“The question of the “truth” of the individual geometrical propositions
is thus reduced to one of the “truth” of the axioms. Now it has long
been known that the last question is not only unanswerable by the
methods of geometry, but that it is in itself entirely without meaning..."

The question not only can't be answered but is "entirely without meaning..."

> Does the English language reflect nature? An English language
> description of nature will reflect nature. Some will do so better
> than others. A description of something in the English language is
> NOT identical to the English language. The English language is not
> more real than reality, yet we can describe real things using it.
>
>> I guess not since you clearly have come around to agreeing with me
>> (and Einstein) and my premise! Woo Hoo for you!
>
> What I disagreed with was your assertion that maths is assumed to be
> more real than reality. That isn't a common assertion.

And yet while you boldly assert that nobody thinks this way, you then
turn around and tell me that "fields are real"! If fields are "real"
then what are they composed of? How does one create a field? Nobody
knows because the "field" is just mathematical fantasy. The fantasy is
constructed so as to reflect the forces observed which are obviously
real even though we have no idea where they come from, but again I used
my example of the wind and the field describing the forces produced by
the wind. The field is not real. It is a mathematical description. The
axioms behind that description can't be proved real. The question is
stupid. The wind is real and the forces are real but the "field" is
clearly NOT the wind! And to pretend that it is would simply be making
mathematics more real than reality.
Timo
2014-09-02 21:29:43 UTC
Permalink
Raw Message
On Wednesday, September 3, 2014 6:24:22 AM UTC+10, benj wrote:
> On 09/01/2014 09:21 PM, Timo wrote:
>
> > On Tuesday, September 2, 2014 10:54:50 AM UTC+10, benj wrote:
>
> >> On 09/01/2014 08:28 PM, Timo wrote:
>
> >>> On Tuesday, September 2, 2014 4:53:36 AM UTC+10, benj wrote:
>
> >>>> On 08/31/2014 12:17 AM, Timo wrote:
>
> >>>>> On Sunday, August 31, 2014 5:08:51 AM UTC+10, benj wrote:
>
> >>>>>> On 08/30/2014 10:03 AM, Timo wrote:
>
> >>>>>>
>
> >>>>> Since you claim that EM fields don't exist, which is it: (a)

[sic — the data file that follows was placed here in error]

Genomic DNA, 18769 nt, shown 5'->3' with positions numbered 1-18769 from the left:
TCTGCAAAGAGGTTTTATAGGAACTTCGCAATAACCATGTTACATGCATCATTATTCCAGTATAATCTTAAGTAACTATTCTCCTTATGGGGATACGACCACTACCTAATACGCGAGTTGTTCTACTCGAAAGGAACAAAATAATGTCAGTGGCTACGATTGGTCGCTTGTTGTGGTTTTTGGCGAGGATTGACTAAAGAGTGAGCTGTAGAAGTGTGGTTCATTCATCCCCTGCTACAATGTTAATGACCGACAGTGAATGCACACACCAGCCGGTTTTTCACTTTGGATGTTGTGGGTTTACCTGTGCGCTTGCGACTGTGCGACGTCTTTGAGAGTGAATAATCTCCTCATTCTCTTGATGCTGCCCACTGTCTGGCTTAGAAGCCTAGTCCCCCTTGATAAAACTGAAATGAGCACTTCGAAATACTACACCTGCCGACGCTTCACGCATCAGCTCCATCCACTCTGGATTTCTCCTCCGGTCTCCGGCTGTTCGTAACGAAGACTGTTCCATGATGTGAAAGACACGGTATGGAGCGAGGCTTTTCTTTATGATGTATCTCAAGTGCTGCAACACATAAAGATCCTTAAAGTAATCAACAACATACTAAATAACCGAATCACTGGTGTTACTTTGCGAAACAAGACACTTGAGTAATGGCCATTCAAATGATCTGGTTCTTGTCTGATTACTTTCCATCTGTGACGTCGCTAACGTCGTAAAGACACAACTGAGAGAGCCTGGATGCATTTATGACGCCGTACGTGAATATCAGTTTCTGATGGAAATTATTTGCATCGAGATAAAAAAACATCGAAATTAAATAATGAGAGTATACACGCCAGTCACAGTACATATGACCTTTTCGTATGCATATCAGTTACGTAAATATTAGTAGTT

>
> >>>>> energy is not conserved (b) energy is carried from point to
>
> >>>>> point by magic (c) energy is carried from point to point by
>
> >>>>> <fill in the blank>
>
> >>>>
>
> >>>> I choose "magic" given that HOW energy is carried is not known
>
> >>>> and fields don't exist as real objects.
>
> >>>
>
> >>> So certain you are!
>
> >>>
>
> >>>> Note that energy (according to Maxwell and refuted by no one
>
> >>>> since) can ONLY be carried by A. Waves in a medium. or B.
>
> >>>> Particles with kinetic energy.
>
> >>>
>
> >>> So certain you are! And wrong, unless you have a very broad
>
> >>> definition of "particles".
>
> >>
>
> >> Here's your chance for the "Smarter than Maxwell" prize.
>
> >>
>
> >> So what is the third way that energy can be transferred?
>
> >>
>
> >> Lessee. I'll help you out ('cause you obviously need help).
>
> >>
>
> >> Transfer of energy and transfer of information are basically the
>
> >> same. Therefore, by Bell's theorem we find that we can have FTL
>
> >> transmissions of energy/information by the (third) process known as
>
> >> "entanglement".
>
> >>
>
> >> My comment would be that "entanglement" = Magic.
>
> >
>
> > But we don't have FTL transmission of energy or information by
>
> > entanglement.
>
>
>
> Well, nobody has proved it yet, but Bell's theorem clearly states that
> you only have two choices. 1. FTL transmission. 2. Hidden variables.

More of your certainty! Yet Bell's theorem doesn't state that.

> >>>> In an EM case NEITHER can be true since A. Aether does not
> >>>> exist. B. Fields have nothing to do with particles. This only
> >>>> leave C. Magic.
> >>>
>
> >>> In the face of your certain knowledge of what is not possible,
>
> >>> you end up with certain knowledge of magic. Very good!
>
> > [...]
>
> >> I'm waiting for YOUR "c" alternative.
> >
> > The simpler alternative is that EM fields are real, and are what
> > carry the energy from point A to point B. You could say that
> > "photons" are real, if you prefer. Neither EM fields nor photons are
> > waves in a medium, or "particles with kinetic energy", with
> > "particle" meaning something like a classical particle.
>
> Just what do you mean "fields are real"?

> We've already established
> that Field math is not real.

If I use maths to describe a dog, the unreality of maths doesn't make dogs not exist. Likewise, if I use maths to describe fields, it doesn't make fields cease to exist.

> It's just an inaccurate model according to
> you. So then the question arises just what is the REALITY that the field
> math is modeling?

That we don't know. Does our ignorance make fields cease to exist?

> If
> energy isn't transferred by waves or by kinetic energy in some form
> (doesn't have to be "particles" as such, does it?